Wesley Chapel, also known as the "Hopetown Church", is a historic church building in the unincorporated community of Hopetown, Ohio, United States. Built for a Methodist congregation, the church's earliest portion was constructed in 1834; this rectangular structure forms the core of the present building. Major changes to the building since the 1830s have included the erection of a five-sided addition on the church's northern side in 1888 and significant destruction and repairs after a 1926 lightning strike.
Built of brick on a stone foundation, the church features a distinctive pyramid-shaped roof above the 1888 addition. At one time, the church also included a tower above the entrance; the tower was the portion of the building hit by the 1926 lightning strike, and it was removed as a result. The various architectural elements combine to form a building that is distinctively in the Gothic Revival style.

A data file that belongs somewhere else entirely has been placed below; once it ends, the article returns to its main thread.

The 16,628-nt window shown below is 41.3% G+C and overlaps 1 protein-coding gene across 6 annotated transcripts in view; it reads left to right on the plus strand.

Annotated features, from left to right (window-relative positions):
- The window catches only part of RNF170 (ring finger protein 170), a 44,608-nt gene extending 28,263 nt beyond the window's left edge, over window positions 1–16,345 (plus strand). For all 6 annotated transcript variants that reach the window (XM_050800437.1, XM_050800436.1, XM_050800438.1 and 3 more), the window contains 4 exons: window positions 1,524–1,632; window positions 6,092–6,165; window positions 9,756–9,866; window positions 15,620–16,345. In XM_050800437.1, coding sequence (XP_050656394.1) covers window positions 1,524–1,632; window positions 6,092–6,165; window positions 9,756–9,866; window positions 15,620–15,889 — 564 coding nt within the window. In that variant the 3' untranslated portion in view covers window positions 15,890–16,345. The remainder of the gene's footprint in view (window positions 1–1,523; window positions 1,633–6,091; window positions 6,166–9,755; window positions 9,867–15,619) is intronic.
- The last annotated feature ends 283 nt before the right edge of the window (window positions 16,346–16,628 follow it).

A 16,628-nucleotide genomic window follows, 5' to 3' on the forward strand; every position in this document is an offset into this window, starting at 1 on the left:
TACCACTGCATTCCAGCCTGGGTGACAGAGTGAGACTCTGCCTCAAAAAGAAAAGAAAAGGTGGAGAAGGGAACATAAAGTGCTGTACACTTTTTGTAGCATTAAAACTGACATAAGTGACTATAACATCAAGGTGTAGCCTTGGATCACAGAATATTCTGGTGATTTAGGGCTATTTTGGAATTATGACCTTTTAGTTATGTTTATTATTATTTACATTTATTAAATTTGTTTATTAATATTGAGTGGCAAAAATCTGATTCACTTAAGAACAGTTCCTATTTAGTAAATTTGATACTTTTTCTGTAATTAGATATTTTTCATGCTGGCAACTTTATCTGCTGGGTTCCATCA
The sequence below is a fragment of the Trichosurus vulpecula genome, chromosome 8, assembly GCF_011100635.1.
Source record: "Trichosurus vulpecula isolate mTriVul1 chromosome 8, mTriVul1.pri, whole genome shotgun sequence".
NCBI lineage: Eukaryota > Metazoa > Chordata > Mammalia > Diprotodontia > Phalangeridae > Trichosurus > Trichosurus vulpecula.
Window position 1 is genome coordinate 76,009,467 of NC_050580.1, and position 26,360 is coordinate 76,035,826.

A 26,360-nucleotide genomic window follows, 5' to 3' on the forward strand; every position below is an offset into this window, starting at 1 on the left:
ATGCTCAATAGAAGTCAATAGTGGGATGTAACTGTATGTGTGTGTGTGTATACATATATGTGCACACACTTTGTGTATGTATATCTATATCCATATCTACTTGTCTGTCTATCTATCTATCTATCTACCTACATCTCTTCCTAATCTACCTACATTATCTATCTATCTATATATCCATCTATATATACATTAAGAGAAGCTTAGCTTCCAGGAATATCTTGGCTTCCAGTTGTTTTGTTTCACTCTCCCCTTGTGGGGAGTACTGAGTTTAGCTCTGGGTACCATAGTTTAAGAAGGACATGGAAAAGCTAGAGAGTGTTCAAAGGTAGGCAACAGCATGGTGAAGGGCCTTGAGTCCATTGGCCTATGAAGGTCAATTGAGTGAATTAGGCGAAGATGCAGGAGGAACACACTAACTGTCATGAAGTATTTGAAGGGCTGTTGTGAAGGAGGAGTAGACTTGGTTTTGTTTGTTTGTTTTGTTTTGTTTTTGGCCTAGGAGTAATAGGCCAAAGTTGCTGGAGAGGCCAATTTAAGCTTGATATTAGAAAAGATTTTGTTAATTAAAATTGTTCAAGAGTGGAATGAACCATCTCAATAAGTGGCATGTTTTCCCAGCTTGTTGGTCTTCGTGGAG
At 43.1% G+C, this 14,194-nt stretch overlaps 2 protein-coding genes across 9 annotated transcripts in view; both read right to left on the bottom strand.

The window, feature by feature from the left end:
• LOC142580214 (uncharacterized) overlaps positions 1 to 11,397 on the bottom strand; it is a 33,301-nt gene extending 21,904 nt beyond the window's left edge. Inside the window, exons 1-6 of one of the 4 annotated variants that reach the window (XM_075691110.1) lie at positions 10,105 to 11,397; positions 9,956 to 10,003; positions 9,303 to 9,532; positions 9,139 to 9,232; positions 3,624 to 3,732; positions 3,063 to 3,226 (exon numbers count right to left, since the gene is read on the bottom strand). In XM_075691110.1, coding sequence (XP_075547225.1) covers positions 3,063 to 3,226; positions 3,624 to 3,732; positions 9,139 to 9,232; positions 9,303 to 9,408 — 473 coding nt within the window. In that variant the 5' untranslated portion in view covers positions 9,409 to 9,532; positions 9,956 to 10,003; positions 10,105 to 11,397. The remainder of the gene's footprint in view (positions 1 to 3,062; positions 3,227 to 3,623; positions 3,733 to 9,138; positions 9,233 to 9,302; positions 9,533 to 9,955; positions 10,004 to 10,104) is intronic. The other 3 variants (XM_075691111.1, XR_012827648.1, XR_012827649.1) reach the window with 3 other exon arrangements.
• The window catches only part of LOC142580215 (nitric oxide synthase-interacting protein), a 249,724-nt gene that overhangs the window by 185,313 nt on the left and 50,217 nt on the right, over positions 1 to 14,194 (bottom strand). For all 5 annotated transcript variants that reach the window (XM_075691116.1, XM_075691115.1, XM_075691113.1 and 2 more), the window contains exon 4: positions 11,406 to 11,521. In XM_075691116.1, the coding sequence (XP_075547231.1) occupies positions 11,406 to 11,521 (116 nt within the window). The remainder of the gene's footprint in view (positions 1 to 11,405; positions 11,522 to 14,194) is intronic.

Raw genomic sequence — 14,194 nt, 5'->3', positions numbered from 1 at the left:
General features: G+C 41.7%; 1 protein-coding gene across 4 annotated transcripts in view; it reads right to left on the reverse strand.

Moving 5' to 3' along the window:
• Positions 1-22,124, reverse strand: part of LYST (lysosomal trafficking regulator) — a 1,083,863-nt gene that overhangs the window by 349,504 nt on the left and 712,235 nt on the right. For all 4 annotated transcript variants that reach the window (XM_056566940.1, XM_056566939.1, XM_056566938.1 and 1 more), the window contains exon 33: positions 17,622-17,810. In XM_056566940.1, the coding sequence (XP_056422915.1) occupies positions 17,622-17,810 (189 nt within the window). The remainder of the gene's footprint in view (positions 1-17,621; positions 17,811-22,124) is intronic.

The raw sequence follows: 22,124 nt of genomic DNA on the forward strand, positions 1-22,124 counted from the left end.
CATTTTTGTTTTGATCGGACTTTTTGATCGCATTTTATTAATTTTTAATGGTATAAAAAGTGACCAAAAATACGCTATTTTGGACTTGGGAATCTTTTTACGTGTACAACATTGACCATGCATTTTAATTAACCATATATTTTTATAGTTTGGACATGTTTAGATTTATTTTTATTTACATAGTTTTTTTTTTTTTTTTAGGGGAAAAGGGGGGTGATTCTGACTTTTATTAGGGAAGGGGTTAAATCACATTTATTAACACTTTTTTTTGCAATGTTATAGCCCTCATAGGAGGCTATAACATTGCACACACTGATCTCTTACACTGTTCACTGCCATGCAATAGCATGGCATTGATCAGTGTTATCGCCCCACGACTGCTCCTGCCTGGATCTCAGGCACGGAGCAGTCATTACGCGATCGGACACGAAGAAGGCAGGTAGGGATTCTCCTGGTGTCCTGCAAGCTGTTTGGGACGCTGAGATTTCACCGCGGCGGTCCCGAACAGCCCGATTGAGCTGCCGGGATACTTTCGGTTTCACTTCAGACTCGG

From its earliest years, Wesley Chapel was the center of community life in Hopetown. The community was settled during the final years of the eighteenth century; the oldest graves in the church's cemetery date from the 1790s. For decade after decade, the church was the location of social activities, such as quilting bees and fish fries. Many years passed without the church being able to obtain its own minister, so it was served by circuit-riding ministers instead. Despite the prosperity brought by the coming of the Ohio and Erie Canal in the 1830s, Hopetown remained small; Wesley Chapel was always at the heart of a small settlement.
In 1979, Wesley Chapel was listed on the National Register of Historic Places, qualifying both because of its historically significant architecture and because of its important place in local history. More than forty Ross County locations are on the Register, but Wesley Chapel is the only religious building among them.